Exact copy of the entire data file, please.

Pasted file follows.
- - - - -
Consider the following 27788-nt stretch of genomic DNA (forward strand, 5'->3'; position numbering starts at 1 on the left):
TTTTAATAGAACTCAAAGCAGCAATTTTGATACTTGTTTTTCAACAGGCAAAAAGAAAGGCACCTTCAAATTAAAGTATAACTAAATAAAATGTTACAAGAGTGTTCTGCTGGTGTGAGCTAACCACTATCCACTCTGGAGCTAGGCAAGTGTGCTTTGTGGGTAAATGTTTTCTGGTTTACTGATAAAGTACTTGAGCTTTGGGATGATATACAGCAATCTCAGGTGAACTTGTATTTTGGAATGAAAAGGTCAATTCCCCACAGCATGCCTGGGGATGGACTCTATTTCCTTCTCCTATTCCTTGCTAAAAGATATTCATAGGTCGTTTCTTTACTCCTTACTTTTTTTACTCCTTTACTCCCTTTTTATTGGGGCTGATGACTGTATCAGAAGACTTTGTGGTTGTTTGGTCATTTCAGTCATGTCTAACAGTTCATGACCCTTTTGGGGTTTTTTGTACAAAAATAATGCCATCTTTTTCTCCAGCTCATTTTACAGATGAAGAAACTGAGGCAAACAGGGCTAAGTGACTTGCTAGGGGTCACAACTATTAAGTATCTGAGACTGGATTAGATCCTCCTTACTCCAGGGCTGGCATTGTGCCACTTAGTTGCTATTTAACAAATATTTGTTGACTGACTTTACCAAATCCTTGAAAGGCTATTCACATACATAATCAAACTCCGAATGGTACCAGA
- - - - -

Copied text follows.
Consider the following 27788-nt stretch of genomic DNA (forward strand, 5'->3'; position numbering starts at 1 on the left):
TTTTAATAGAACTCAAAGCAGCAATTTTGATACTTGTTTTTCAACAGGCAAAAAGAAAGGCACCTTCAAATTAAAGTATAACTAAATAAAATGTTACAAGAGTGTTCTGCTGGTGTGAGCTAACCACTATCCACTCTGGAGCTAGGCAAGTGTGCTTTGTGGGTAAATGTTTTCTGGTTTACTGATAAAGTACTTGAGCTTTGGGATGATATACAGCAATCTCAGGTGAACTTGTATTTTGGAATGAAAAGGTCAATTCCCCACAGCATGCCTGGGGATGGACTCTATTTCCTTCTCCTATTCCTTGCTAAAAGATATTCATAGGTCGTTTCTTTACTCCTTACTTTTTTTACTCCTTTACTCCCTTTTTATTGGGGCTGATGACTGTATCAGAAGACTTTGTGGTTGTTTGGTCATTTCAGTCATGTCTAACAGTTCATGACCCTTTTGGGGTTTTTTGTACAAAAATAATGCCATCTTTTTCTCCAGCTCATTTTACAGATGAAGAAACTGAGGCAAACAGGGCTAAGTGACTTGCTAGGGGTCACAACTATTAAGTATCTGAGACTGGATTAGATCCTCCTTACTCCAGGGCTGGCATTGTGCCACTTAGTTGCTATTTAACAAATATTTGTTGACTGACTTTACCAAATCCTTGAAAGGCTATTCACATACATAATCAAACTCCGAATGGTACCAGA